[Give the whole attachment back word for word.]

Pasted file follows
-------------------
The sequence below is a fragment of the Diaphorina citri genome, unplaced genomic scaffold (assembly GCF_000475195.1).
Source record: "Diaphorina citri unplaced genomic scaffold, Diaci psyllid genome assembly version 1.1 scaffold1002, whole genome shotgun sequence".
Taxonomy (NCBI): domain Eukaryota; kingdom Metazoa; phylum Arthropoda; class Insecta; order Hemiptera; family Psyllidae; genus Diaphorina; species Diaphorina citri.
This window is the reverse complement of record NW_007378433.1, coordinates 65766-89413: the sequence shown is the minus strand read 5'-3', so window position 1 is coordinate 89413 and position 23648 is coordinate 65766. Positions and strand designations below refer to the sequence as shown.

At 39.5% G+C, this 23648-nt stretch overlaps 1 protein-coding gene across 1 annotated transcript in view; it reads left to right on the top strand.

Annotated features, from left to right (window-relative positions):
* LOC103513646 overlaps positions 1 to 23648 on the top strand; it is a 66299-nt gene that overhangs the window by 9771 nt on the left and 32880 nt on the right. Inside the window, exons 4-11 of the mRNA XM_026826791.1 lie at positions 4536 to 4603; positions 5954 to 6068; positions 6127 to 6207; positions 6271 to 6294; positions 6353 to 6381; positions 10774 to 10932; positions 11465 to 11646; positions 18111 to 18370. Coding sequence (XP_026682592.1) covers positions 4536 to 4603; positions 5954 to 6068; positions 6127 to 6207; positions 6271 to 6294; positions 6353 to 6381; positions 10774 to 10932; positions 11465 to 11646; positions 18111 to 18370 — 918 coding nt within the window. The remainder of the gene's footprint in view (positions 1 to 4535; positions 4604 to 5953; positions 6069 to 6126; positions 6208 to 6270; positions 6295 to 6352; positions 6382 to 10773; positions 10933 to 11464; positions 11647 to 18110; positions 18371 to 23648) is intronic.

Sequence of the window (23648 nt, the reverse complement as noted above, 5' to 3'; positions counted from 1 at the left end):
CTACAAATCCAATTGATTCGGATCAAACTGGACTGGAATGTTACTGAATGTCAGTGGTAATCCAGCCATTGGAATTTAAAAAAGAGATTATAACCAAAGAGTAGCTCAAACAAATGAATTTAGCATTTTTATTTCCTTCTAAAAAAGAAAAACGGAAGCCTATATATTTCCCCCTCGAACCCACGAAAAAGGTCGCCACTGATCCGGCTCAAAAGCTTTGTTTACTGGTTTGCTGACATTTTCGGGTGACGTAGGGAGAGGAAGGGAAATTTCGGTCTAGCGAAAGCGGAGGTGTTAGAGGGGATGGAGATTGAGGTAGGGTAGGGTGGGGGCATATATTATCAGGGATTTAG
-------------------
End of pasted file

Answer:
The sequence below is a fragment of the Diaphorina citri genome, unplaced genomic scaffold (assembly GCF_000475195.1).
Source record: "Diaphorina citri unplaced genomic scaffold, Diaci psyllid genome assembly version 1.1 scaffold1002, whole genome shotgun sequence".
Taxonomy (NCBI): domain Eukaryota; kingdom Metazoa; phylum Arthropoda; class Insecta; order Hemiptera; family Psyllidae; genus Diaphorina; species Diaphorina citri.
This window is the reverse complement of record NW_007378433.1, coordinates 65766-89413: the sequence shown is the minus strand read 5'-3', so window position 1 is coordinate 89413 and position 23648 is coordinate 65766. Positions and strand designations below refer to the sequence as shown.

At 39.5% G+C, this 23648-nt stretch overlaps 1 protein-coding gene across 1 annotated transcript in view; it reads left to right on the top strand.

Annotated features, from left to right (window-relative positions):
* LOC103513646 overlaps positions 1 to 23648 on the top strand; it is a 66299-nt gene that overhangs the window by 9771 nt on the left and 32880 nt on the right. Inside the window, exons 4-11 of the mRNA XM_026826791.1 lie at positions 4536 to 4603; positions 5954 to 6068; positions 6127 to 6207; positions 6271 to 6294; positions 6353 to 6381; positions 10774 to 10932; positions 11465 to 11646; positions 18111 to 18370. Coding sequence (XP_026682592.1) covers positions 4536 to 4603; positions 5954 to 6068; positions 6127 to 6207; positions 6271 to 6294; positions 6353 to 6381; positions 10774 to 10932; positions 11465 to 11646; positions 18111 to 18370 — 918 coding nt within the window. The remainder of the gene's footprint in view (positions 1 to 4535; positions 4604 to 5953; positions 6069 to 6126; positions 6208 to 6270; positions 6295 to 6352; positions 6382 to 10773; positions 10933 to 11464; positions 11647 to 18110; positions 18371 to 23648) is intronic.

Sequence of the window (23648 nt, the reverse complement as noted above, 5' to 3'; positions counted from 1 at the left end):
CTACAAATCCAATTGATTCGGATCAAACTGGACTGGAATGTTACTGAATGTCAGTGGTAATCCAGCCATTGGAATTTAAAAAAGAGATTATAACCAAAGAGTAGCTCAAACAAATGAATTTAGCATTTTTATTTCCTTCTAAAAAAGAAAAACGGAAGCCTATATATTTCCCCCTCGAACCCACGAAAAAGGTCGCCACTGATCCGGCTCAAAAGCTTTGTTTACTGGTTTGCTGACATTTTCGGGTGACGTAGGGAGAGGAAGGGAAATTTCGGTCTAGCGAAAGCGGAGGTGTTAGAGGGGATGGAGATTGAGGTAGGGTAGGGTGGGGGCATATATTATCAGGGATTTAG